The Crystal Method

Divided by Night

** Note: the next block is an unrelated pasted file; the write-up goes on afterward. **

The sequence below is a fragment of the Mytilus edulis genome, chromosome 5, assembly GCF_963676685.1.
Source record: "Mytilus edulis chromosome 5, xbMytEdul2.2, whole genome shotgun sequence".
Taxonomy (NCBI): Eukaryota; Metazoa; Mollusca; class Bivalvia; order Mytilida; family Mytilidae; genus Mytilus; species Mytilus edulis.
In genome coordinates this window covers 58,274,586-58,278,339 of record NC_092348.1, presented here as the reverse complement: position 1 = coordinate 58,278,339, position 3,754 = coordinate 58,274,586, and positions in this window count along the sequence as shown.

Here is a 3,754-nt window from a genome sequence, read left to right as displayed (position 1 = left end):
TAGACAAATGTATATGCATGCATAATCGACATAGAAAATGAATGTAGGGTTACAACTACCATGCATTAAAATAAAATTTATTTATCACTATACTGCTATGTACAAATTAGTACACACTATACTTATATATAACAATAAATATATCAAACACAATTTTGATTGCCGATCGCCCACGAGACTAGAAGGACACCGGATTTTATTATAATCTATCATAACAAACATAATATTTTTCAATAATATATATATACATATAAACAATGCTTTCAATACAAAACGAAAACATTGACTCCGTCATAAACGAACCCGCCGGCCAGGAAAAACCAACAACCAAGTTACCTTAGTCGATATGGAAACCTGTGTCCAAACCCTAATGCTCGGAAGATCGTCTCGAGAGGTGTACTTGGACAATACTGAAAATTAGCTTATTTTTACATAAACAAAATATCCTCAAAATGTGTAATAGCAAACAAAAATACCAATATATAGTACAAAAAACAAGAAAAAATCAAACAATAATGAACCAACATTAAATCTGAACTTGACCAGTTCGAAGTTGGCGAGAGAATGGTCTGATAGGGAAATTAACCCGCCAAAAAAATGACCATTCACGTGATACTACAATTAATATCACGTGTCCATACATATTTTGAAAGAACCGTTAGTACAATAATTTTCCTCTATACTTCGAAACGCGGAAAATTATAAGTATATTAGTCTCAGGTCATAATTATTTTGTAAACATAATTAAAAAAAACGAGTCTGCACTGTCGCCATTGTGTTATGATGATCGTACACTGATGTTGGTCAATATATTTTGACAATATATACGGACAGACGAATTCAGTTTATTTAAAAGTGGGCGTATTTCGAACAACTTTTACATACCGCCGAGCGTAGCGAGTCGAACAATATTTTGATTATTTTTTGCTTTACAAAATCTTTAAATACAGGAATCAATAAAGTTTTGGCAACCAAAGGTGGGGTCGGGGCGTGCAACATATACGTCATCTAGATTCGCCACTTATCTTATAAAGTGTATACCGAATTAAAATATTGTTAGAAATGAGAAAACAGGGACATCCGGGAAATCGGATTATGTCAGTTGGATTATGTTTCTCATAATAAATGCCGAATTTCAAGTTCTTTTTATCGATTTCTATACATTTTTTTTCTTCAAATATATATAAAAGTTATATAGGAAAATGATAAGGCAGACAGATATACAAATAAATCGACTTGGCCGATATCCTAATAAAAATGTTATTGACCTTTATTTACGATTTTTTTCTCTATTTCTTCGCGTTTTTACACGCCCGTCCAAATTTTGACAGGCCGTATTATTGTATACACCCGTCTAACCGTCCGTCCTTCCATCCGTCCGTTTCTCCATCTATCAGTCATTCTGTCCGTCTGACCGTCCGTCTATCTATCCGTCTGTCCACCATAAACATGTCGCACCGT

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The Crystal Method have gradually shed the glossy big-beat techno that made their name in the late '90s as one of the few mainstream American answers to the Chemical Brothers and Daft Punk, and they've also matured as producers, which has resulted in better albums (but fewer dancefloor-filling singles). They may still grab influences from the best in '90s dance music, but they've become increasingly adept at constructing albums with more ideas (and subtlety) than the usual dance act. Divided by Night is indeed varied and polished, and it includes guest features by the bucketful, but it reveals again that, more than anything, the Crystal Method are merely clever regurgitators of the past, particularly chained to making extroverted dance music that never innovates and rarely excites. (Granted, this has happened to virtually every dance act of their generation, from the Chemical Brothers to Fatboy Slim.) The title track opener is a promising slow-burn start, but instead of exploding into the next track, the Peter Hook feature "Dirty Thirty," the record sputters with pedestrian breakbeats. Matisyahu makes "Drown in the Now" moderately fresh, and the longtime L.A. man about town Justin Warfield attempts to channel Phil Oakey on the future shock "Kling to the Wreckage," but these are yet more danceable electronica of the paint-by-numbers variety. There's a feeble attempt at an acid-techno burner on "Double Down Under," and wasted opportunities for a pair of indie crossovers with vocals by Metric's Emily Haines and Grandaddy's Jason Lytle. As they've matured, the Crystal Method have become an act who can occasionally beguile listeners, but they've easily been lapped by far better contemporaries and even overtaken by younger acts like Simian Mobile Disco and the Qemists.

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